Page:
Posted: 18 December, 2008
A question that has been pondered by scientists and philosophers alike could soon be answered, thanks to a mathematical model that explains an anomaly in the early Universe.
WMAP’s all-sky picture of the infant Universe reveals 13.7 billion year old temperature fluctuations (shown as colour differences) that correspond to the seeds that grew to become the galaxies. These variations are 'lop-sided' suggesting asymmetric density variations. Image: NASA / WMAP Science Team.
The notion of space expanding exponentially from a blank canvas in the instant following the so-called Big Bang is known as inflation, and the simplest interpretation of the theory requires the Universe to be uniform in all directions. The energy that permeated the Universe 400,000 years after the Big Bang – essentially an ‘echo’ from the Big Bang – is known as the Cosmic Microwave Background, or CMB, and was mapped in detail by NASA’s Wilkinson Microwave Anisotropy Probe (WMAP), revealing that tiny fluctuations in the CMB seemed to be the same everywhere, fitting with the theory of inflation.
"If your eyes measured radio frequency, you'd see the entire sky glowing. This is what WMAP sees," describes Kamionkowksi. WMAP depicts the CMB as an afterglow of light that has decayed to microwave radiation as the Universe expanded over the past 13.7 billion years.
The problem with inflation, however, is that it predicts the Universe began uniformly, and earlier this year a detailed study suggested that there is in fact a pronounced asymmetry in the CMB, with intensely varied deviations from the average value in one half of the sky than the other. "It's a certified anomaly," remarks Kamionkowski. "But since inflation seems to do so well with everything else, it seems premature to discard the theory."
A representation of the evolution of the Universe over 13.7 billion years. The far left depicts the earliest moment we can now probe, when a period of inflation produced a burst of exponential growth in the Universe. Image: NASA/WMAP Science Team.
The team are now trying to address the remarkable asymmetry within the bounds of inflation. They began by testing whether the value of a single energy field thought to have driven inflation, called the inflaton, was different on one side of the Universe than the other. But by changing the mean value of the inflation, the mean temperature and amplitude of energy variations in space also changed, violating constraints to the homogeneity of the Universe.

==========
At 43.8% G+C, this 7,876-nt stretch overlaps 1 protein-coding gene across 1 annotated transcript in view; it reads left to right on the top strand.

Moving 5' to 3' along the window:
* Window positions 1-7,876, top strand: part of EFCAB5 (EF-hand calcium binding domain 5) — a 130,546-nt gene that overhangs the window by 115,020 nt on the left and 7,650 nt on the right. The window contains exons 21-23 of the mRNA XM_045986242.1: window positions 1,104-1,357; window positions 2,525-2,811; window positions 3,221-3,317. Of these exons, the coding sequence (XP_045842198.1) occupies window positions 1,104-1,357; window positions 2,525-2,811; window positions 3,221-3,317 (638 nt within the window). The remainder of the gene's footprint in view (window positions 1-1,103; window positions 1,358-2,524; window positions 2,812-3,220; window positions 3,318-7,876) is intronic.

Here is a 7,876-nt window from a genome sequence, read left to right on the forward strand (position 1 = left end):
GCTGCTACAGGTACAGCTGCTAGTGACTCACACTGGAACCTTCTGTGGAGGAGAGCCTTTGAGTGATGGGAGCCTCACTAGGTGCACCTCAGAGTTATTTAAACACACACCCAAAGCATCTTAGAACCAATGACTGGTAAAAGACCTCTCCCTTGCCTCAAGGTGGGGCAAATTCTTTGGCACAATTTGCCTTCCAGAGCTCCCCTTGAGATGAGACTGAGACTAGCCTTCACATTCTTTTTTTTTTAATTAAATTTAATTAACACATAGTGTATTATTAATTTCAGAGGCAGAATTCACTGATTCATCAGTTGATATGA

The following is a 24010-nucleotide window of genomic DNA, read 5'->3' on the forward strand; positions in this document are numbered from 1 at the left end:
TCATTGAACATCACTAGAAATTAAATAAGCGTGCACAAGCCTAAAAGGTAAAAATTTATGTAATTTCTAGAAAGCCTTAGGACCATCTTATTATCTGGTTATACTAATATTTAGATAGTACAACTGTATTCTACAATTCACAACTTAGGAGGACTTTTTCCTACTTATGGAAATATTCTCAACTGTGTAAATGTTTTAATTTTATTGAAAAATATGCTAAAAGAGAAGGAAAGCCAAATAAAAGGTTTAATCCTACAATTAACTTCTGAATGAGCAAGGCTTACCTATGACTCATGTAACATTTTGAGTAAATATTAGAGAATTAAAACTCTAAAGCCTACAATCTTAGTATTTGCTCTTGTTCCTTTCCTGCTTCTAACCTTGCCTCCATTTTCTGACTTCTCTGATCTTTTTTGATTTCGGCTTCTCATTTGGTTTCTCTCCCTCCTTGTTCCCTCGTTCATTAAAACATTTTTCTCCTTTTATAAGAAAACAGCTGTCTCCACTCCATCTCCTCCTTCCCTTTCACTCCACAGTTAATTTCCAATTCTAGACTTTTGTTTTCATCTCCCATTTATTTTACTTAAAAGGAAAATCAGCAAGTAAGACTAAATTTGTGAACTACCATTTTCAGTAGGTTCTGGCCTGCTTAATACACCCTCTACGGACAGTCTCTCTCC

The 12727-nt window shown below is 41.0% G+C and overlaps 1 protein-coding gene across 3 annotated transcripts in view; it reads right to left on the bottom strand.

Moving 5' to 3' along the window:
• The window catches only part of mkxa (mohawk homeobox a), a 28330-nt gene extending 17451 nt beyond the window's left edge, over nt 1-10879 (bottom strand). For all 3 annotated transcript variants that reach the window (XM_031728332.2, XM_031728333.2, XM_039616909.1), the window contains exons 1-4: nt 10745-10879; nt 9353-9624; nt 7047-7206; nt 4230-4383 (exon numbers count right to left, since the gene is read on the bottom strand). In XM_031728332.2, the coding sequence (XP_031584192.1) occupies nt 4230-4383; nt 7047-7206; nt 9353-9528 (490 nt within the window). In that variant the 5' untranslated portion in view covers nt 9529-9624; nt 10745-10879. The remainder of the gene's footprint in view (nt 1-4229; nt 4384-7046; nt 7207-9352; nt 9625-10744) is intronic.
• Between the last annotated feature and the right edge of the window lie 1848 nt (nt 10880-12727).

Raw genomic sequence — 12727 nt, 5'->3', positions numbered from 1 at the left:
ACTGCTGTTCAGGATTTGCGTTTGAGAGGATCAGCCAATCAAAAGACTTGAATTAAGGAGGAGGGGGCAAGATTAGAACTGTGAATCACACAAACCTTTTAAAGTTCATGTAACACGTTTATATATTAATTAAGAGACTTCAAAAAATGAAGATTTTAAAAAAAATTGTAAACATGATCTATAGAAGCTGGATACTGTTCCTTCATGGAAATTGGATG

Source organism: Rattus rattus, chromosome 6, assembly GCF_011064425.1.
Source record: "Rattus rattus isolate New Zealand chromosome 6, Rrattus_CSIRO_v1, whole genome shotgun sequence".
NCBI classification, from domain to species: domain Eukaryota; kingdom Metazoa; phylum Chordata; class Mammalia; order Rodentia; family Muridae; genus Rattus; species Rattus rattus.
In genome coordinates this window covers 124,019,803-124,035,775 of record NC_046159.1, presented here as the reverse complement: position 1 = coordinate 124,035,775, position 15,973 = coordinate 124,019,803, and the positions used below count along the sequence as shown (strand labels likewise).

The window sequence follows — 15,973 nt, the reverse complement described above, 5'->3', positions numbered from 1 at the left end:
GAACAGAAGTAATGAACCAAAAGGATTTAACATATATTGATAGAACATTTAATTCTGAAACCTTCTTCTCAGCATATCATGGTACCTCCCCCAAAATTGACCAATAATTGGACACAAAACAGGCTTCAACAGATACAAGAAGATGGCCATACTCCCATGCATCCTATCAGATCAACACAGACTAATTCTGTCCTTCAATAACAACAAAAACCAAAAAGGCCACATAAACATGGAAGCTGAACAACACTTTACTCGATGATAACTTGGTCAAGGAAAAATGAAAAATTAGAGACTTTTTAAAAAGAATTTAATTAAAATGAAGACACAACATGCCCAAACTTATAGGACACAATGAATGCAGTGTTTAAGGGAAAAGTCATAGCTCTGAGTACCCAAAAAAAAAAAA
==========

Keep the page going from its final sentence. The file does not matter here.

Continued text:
So they explored a second energy field, called the curvaton, which has already been proposed to give rise to the density fluctuations observed in the CMB. The team introduced a perturbation to the curvaton field that turns out to affect only how temperature varies from point to point through space, while preserving its average value. This new model suggests more cold than hot spots in the CMB, a predication that will be tested by ESA’s Planck satellite that is scheduled to launch in April 2009.
"Inflation is a description of how the Universe expanded," says Adrienne Erickcek, a graduate student working on the project. "Its predictions have been verified, but what drove it and how long did it last? This is a way to look at what happened during inflation, which has a lot of blanks waiting to be filled in."
Furthermore, the theoretical perturbation that the researchers introduced to the model may also offer the first glimpse at what came before the Big Bang, because it could represent an imprint inherited from the time before inflation. That is, it could be a signature of a structure left over from something that produced our Universe. Perhaps an older universe from which our own Universe was born could explain this anomaly, or could it be due to concurrently existing universes – a Multiverse – in which there are big bangs occurring at different points in the Universe at different times, generating a number of separate universes within our Multiverse?
"All of that stuff is hidden by a veil, observationally," says Kamionkowski. "If our model holds up, we may have a chance to see beyond this veil."
With the launch of Planck not far off we may not have too long to wait for the answers to the questions posed by Kamionkowski and others, and of the nature of how our Universe came to be. The study appears in the 16 December edition of the journal Physical Review D.
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